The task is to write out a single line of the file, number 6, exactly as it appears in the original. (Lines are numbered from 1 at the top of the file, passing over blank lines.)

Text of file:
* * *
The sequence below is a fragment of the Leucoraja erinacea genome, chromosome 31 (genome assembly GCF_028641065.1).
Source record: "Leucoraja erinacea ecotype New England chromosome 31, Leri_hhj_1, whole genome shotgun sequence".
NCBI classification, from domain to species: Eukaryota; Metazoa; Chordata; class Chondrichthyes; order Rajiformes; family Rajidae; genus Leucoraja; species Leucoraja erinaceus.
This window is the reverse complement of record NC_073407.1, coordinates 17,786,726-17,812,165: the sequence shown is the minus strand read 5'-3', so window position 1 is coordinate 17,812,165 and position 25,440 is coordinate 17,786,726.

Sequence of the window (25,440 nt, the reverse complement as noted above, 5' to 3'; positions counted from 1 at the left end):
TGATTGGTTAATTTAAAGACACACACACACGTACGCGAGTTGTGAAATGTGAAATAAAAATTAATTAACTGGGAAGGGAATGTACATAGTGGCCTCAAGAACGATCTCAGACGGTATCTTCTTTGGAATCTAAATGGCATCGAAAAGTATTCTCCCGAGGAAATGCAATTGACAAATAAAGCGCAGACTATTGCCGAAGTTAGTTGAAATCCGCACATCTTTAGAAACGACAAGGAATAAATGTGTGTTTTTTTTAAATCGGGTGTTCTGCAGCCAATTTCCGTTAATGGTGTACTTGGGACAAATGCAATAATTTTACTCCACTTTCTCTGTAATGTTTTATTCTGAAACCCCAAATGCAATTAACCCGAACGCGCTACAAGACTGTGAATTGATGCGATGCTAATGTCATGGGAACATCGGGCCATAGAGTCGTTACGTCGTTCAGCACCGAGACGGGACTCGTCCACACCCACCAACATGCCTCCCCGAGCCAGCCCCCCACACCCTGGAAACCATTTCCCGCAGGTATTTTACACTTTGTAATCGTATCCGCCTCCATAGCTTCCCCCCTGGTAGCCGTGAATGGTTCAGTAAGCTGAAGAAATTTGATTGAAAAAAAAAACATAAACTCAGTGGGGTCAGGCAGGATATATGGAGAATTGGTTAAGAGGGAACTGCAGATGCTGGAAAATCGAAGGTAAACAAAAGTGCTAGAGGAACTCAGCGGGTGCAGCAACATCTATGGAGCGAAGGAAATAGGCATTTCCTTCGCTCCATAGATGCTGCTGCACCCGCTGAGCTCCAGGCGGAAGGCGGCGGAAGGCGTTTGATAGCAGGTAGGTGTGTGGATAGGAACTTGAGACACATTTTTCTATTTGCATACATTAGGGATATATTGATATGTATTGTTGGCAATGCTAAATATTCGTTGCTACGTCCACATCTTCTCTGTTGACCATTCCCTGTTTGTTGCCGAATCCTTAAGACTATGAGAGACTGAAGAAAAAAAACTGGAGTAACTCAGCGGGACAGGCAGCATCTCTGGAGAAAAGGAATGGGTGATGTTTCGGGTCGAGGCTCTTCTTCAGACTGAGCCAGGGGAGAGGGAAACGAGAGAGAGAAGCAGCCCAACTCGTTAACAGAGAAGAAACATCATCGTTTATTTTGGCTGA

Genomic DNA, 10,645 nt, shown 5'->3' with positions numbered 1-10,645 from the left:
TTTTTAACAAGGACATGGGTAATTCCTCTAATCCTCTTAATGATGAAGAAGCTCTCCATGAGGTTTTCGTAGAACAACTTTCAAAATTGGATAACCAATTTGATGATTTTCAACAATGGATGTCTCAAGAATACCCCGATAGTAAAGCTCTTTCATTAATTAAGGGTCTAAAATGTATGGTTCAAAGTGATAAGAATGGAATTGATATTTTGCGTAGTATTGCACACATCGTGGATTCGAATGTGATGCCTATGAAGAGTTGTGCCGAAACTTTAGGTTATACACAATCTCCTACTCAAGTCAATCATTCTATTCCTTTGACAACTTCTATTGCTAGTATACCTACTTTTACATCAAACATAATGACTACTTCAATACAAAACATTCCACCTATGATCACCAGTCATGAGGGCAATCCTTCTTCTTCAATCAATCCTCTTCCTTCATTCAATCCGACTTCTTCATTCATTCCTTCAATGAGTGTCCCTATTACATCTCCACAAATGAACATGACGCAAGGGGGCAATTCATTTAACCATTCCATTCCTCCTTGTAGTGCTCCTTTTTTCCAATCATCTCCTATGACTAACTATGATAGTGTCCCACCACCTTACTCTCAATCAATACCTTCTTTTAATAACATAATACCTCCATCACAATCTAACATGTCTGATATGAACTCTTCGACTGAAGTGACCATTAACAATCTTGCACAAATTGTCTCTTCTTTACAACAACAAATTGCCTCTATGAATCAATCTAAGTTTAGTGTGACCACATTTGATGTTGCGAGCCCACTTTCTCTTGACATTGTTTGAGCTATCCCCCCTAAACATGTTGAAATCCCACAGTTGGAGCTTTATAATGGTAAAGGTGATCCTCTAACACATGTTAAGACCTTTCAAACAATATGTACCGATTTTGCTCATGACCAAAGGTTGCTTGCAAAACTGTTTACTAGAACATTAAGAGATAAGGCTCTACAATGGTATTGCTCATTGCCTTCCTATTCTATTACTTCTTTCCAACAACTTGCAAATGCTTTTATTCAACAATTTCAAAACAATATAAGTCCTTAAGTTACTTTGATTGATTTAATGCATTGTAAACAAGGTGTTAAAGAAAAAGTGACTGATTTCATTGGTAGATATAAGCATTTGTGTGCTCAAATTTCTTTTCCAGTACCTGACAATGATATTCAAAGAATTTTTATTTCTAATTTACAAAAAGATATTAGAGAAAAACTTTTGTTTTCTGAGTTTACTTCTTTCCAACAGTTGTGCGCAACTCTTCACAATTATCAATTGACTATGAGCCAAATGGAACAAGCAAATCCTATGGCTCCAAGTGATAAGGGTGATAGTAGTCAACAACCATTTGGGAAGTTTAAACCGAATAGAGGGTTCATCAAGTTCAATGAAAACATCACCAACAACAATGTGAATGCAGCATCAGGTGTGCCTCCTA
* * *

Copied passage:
TGATTGGTTAATTTAAAGACACACACACACGTACGCGAGTTGTGAAATGTGAAATAAAAATTAATTAACTGGGAAGGGAATGTACATAGTGGCCTCAAGAACGATCTCAGACGGTATCTTCTTTGGAATCTAAATGGCATCGAAAAGTATTCTCCCGAGGAAATGCAATTGACAAATAAAGCGCAGACTATTGCCGAAGTTAGTTGAAATCCGCACATCTTTAGAAACGACAAGGAATAAATGTGTGTTTTTTTTAAATCGGGTGTTCTGCAGCCAATTTCCGTTAATGGTGTACTTGGGACAAATGCAATAATTTTACTCCACTTTCTCTGTAATGTTTTATTCTGAAACCCCAAATGCAATTAACCCGAACGCGCTACAAGACTGTGAATTGATGCGATGCTAATGTCATGGGAACATCGGGCCATAGAGTCGTTACGTCGTTCAGCACCGAGACGGGACTCGTCCACACCCACCAACATGCCTCCCCGAGCCAGCCCCCCACACCCTGGAAACCATTTCCCGCAGGTATTTTACACTTTGTAATCGTATCCGCCTCCATAGCTTCCCCCCTGGTAGCCGTGAATGGTTCAGTAAGCTGAAGAAATTTGATTGAAAAAAAAAACATAAACTCAGTGGGGTCAGGCAGGATATATGGAGAATTGGTTAAGAGGGAACTGCAGATGCTGGAAAATCGAAGGTAAACAAAAGTGCTAGAGGAACTCAGCGGGTGCAGCAACATCTATGGAGCGAAGGAAATAGGCATTTCCTTCGCTCCATAGATGCTGCTGCACCCGCTGAGCTCCAGGCGGAAGGCGGCGGAAGGCGTTTGATAGCAGGTAGGTGTGTGGATAGGAACTTGAGACACATTTTTCTATTTGCATACATTAGGGATATATTGATATGTATTGTTGGCAATGCTAAATATTCGTTGCTACGTCCACATCTTCTCTGTTGACCATTCCCTGTTTGTTGCCGAATCCTTAAGACTATGAGAGACTGAAGAAAAAAAACTGGAGTAACTCAGCGGGACAGGCAGCATCTCTGGAGAAAAGGAATGGGTGATGTTTCGGGTCGAGGCTCTTCTTCAGACTGAGCCAGGGGAGAGGGAAACGAGAGAGAGAAGCAGCCCAACTCGTTAACAGAGAAGAAACATCATCGTTTATTTTGGCTGA